Years after her death, a poet’s life and work speak across the generations, inspiring new music and more intentional living.
What are the heart’s necessities? It’s a question Jane Tyson Clement asked herself over and over, both in her poetry and in the way she lived. The things that make life worth living she found in joy and grief, love and longing, and, most importantly, something to believe in. Her observation of the seasons of the soul and of the natural world have made her poems beloved to many readers, most recently jazz artist Becca Stevens. Clement’s poetry has gained new life – and a new audience – as lyrics in the songs of this pioneering musician of another century.
Like many great poets, from Emily Dickinson to Gerard Manley Hopkins, Jane Tyson Clement (1917–2000) has found more readers since her death than in her lifetime. A new generation that prizes honesty and authenticity is finding in Clement – a restless, questing soul with a life as compelling as her work – a voice that expresses their own deepest feelings, values, and desires.
In this attractive coffee table collection of new and selected poems, editor Veery Huleatt complements Clement’s poetry with narrative sketches and scrapbook visuals to weave a biography of this remarkable woman who took the road less traveled, choosing justice over comfort, conviction over career, and love over fame.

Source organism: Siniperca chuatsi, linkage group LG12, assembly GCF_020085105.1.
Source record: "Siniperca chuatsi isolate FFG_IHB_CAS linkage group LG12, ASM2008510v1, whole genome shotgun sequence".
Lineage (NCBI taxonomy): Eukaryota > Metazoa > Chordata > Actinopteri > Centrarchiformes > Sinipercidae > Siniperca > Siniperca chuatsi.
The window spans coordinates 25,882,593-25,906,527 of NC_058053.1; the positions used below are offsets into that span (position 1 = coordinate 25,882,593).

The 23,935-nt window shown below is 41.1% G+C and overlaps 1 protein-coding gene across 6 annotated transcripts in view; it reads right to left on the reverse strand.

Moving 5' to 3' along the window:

|Publisher:||Plough Publishing House, The|
|Product dimensions:||7.00(w) x 8.00(h) x (d)|
About the Author
Poet and short story writer Jane Tyson Clement (1917–2000) lived in Manhattan until she was nineteen, but preferred Bay Head, New Jersey, where the family owned a summer house. Bay Head’s windswept shore drew her back year after year: “There was something eternal about it that was always a rock and an anchor for me.” She graduated from Smith College in 1939, became a teacher, and married Robert Allen Clement, a Quaker attorney and fellow pacifist. Despite her privileged background, Clement was disturbed by the injustices she saw around her and yearned to do something constructive with her life, to move beyond the “frivolous, self-centered side of my nature…and to do something – anything – about the unfair treatment of workers, the hoarding of wealth in the hands of a few.” Eventually this search led Jane and her family to join the Bruderhof, a community movement dedicated to practicing Jesus’ teachings of nonviolence, economic equality, and social justice. Here Clement taught school, raised seven children, and, through her poetry and fiction, continued her search for wholeness and truth.
Evoking comparisons to Edna St. Vincent Millay, Mary Oliver, Jane Kenyon, and Denise Levertov, Jane Tyson Clement’s poetry is direct and understated, drawing on familiar images from nature and daily life. Her story is told through the lens of her poetry in The Heart’s Necessities: A Life in Poetry. Many additional poems are collected in No One Can Stem the Tide, and her short stories appear in The Secret Flower and Other Stories.
Veery Huleatt is an editor at Plough Quarterly and Plough Publishing House.